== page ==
The Unity of the Head and members is represented especially in the Liturgical Assembly constituted by the Presiding Minister and the Community of Believers.  The personal encounter of the minister and community, in which the encounter of Christ and his members takes place, is achieved in various ways.  There is the common prayer of the Church, the preaching of the Word of God, the celebration of the Sacraments.  The Eucharist is the highest possible instance of the Personal Presence of Christ, for it includes his Substantial and Actual Presence under the form of the permanent sacrament of his Body and Blood.


Short History of Eucharist 2022 shorter

THE PRODIGAL SONS: The Story Continues – Part 13 – The Last Oasis

“I am looking forward to our last oasis,” Michael told his brother when they stopped for a short while before proceeding on.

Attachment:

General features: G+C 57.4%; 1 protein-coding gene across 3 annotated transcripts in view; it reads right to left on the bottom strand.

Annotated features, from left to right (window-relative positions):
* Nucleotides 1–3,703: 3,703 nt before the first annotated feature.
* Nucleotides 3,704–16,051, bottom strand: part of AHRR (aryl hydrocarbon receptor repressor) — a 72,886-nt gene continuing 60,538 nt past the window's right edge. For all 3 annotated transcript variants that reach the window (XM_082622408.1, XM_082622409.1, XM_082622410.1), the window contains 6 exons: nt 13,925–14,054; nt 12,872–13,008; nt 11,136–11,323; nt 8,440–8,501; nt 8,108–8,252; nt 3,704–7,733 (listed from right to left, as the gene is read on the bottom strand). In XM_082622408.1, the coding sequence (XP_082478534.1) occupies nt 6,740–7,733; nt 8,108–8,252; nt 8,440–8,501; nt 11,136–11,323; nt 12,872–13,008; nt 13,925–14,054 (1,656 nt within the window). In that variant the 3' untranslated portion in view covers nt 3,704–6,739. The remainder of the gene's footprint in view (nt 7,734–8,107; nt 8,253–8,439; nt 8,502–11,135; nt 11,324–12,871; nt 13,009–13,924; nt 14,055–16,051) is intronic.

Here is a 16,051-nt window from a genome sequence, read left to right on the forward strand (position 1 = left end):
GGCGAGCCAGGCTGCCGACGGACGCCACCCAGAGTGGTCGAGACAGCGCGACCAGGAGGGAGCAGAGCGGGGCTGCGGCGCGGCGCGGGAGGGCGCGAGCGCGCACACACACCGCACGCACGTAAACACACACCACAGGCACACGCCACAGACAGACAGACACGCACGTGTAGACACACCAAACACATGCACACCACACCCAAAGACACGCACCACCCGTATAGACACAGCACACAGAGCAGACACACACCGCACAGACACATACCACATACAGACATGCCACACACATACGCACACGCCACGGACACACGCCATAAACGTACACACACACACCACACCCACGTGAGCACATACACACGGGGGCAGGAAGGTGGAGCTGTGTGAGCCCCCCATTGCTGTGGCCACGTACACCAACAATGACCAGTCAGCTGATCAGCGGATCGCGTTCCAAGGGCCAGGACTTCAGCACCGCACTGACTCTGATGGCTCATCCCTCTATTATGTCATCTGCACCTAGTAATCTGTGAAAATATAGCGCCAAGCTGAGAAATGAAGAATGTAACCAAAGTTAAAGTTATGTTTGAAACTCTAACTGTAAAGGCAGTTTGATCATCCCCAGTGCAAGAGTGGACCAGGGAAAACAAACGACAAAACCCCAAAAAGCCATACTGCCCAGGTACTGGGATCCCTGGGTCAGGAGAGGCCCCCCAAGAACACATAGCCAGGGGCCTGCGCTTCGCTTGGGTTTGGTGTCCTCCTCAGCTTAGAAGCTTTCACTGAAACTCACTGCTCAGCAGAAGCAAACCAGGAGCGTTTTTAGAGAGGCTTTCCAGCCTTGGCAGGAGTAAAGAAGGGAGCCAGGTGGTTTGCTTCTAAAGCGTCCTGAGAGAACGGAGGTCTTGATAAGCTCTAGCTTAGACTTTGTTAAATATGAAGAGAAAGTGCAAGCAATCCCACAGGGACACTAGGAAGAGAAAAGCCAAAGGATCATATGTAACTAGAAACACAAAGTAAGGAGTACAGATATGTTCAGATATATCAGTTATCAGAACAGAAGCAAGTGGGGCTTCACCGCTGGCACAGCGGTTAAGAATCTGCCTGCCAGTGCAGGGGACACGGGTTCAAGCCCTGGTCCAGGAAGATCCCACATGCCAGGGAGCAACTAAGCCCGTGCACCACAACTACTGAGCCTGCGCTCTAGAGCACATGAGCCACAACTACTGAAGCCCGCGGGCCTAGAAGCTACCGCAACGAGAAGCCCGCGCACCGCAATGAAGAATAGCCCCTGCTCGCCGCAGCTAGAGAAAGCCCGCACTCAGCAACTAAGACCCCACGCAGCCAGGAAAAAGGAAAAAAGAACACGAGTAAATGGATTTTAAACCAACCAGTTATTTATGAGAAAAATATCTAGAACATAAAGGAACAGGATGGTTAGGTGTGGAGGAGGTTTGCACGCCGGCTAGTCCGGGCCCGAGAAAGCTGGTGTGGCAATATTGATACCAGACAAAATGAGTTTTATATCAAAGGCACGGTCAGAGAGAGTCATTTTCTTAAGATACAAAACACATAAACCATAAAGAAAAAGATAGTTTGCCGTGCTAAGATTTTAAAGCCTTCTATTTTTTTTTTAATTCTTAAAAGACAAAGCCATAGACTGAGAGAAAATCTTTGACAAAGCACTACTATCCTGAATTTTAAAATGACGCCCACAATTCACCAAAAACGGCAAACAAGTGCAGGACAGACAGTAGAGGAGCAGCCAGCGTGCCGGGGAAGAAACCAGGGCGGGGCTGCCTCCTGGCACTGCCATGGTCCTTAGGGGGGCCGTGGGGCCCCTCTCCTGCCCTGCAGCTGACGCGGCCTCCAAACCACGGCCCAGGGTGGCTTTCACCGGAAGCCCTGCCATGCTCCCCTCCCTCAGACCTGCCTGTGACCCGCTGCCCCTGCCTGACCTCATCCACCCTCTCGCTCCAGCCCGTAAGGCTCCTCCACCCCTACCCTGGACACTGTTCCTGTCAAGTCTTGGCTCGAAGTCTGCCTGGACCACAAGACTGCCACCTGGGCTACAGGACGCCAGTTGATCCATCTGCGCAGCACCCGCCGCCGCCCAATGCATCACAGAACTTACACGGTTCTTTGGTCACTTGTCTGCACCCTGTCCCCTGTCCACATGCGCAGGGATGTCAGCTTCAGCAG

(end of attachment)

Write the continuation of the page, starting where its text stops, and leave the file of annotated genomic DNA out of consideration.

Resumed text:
“I am looking forward to Mark’s wonderful sharing on this Jesus of Nazareth,” Abe responded excitedly.  It had been a long time since he had felt this way, almost the young-again feeling of excitement.

“How much we have changed brother,” Michael said shortly.  “This journey has changed us both more than I had expected.”

“What were you expecting,” Abe asked a little inquisitively.

“Well,” Michael said, pausing, while he collected his thoughts.  “My main reason was to go on a journey with you while we still could, health-wise and be more honest with each other.”

“Yes, we are getting older,” Abe said.  “I have always wanted to travel like you did when we were young, only you beat me to it.”